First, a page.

Are you loving this book? It lays out a crystal clear math trajectory, so to speak. And what an amazing diagnostic tool! With simple, quick tasks, teachers can pinpoint exactly what phase each student is in and can tailor instruction to each individual student’s needs.

Here’s the checklist for the phases in Chapter 2. Next week, Understanding Addition and Subtraction. Have a great week and happy reading!

Checklist, Word document (editable)

Checklist, PDF (better formatting)

I think I have this book! If I do,, I’ll link up. Your major haha moment was mine too (from your post). I always wondered why so many kids told you “how many more” was the actual amount in that group.

Thanks!

Barbara

Grade ONEderfulRuby SlippersI know! It’s so nice when one of life’s little mysteries is solved.

BTW, it should be a “You know you’re a teacher when…” when you say you THINK you have this book. Ha ha. I do that all the time. “Hmmmm, that book looks so familiar. I think maybe I own it!”

Donna

Hi Donna! Again, I thought this chapter was an easy chapter to read and made perfect sense! I have honestly never thought of asking a child to change a number without telling them how to change it. That is certainly a different type of skill and seems obvious, now that I see it in print, that it should be practiced before using math symbols!!!!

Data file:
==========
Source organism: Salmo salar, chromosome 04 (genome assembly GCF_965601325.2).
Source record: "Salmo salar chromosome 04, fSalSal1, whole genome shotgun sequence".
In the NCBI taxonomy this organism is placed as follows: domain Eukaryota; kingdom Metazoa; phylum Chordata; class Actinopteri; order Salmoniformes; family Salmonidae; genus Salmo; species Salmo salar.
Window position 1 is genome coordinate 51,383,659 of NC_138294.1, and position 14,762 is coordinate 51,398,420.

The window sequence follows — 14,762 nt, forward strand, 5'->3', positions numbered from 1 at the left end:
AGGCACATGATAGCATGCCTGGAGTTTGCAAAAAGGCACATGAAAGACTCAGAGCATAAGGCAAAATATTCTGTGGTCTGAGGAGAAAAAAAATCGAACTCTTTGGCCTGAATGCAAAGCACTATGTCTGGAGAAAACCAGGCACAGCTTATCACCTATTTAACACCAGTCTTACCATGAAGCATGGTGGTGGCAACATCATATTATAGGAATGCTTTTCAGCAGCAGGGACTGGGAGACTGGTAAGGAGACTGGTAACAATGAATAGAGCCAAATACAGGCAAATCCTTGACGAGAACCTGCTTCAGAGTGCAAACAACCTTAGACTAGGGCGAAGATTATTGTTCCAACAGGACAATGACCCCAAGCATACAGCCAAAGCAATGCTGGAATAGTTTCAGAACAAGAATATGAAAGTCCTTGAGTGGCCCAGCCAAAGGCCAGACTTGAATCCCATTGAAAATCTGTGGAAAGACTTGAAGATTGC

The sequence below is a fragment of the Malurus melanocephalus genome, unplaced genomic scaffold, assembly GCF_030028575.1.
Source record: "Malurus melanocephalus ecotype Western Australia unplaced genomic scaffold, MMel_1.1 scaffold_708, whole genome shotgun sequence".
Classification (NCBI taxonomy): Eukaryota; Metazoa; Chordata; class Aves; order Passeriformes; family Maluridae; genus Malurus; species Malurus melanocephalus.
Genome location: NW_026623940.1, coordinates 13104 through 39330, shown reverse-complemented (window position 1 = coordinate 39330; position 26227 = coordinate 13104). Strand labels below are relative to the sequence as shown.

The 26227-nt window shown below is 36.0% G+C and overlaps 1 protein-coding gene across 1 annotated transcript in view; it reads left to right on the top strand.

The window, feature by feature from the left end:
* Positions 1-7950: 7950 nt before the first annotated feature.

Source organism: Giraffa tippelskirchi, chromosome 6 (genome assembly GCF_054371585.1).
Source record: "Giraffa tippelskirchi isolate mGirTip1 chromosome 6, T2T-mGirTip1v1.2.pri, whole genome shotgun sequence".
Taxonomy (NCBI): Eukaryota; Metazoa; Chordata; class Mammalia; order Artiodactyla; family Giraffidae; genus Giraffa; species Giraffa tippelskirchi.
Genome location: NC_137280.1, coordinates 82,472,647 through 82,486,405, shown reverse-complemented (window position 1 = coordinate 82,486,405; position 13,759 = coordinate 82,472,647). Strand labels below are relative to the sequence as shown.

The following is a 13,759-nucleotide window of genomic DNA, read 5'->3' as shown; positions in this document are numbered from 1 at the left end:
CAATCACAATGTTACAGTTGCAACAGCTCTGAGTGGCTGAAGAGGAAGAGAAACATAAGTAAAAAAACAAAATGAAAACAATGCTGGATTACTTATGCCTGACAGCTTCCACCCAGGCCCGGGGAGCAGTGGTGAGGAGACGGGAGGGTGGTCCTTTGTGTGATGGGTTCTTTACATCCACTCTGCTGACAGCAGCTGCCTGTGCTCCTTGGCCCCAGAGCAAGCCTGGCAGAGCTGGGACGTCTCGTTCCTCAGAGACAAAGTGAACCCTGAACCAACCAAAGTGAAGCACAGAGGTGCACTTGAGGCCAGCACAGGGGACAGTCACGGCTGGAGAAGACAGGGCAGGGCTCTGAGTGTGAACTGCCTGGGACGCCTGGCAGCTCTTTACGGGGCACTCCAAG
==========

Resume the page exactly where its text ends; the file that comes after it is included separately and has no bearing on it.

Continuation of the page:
The “how many more” discussion really peaked my interest because my students ALWAYS have a difficult time with this concept! For the most they can do it if the two sets of objects are in nice neat rows that offer an easy comparison! I always try and relate it to words they might say to their friends… “that’s not fair I have 2 and you have 5…you have more than me!” I even bring kids up to the front of the room and act out “friend” situations that may help explain this concept. Usually, only my good math thinkers that really understand story problems and how to solve them can get this concept when the two sets are not shown in rows.

I LOVE your sheets for each chapter. Whether I am in K or 1st next year, my goal is to use this book!!!

Amy Burton

Hey Amy,

Can’t wait to work with my teachers on this next year. I started reading Chapter 3, and it’s going to be great!

Donna

“For example, if you ask a child to change 7 to 4, they would count from 1 to 4 and remove the three extra counters. If they count back from 7 to 4, it signals an entirely different level of understanding.”

Yes – and we also need to teach children the Number Word Sequence for counting backward, so when children develop the understanding that 4 is part of 7, they know the correct sequence of numbers to count backward.

Of course! I think the more they work with concrete objects and connect them to the number names, the better they’ll learn that sequence, don’t you think? Line up, for example, 7 teddy bear counters along a number line. They can count up to 7 and then back down to 4 with the support of the number line, but still have concrete objects to connect the numbers to.

Donna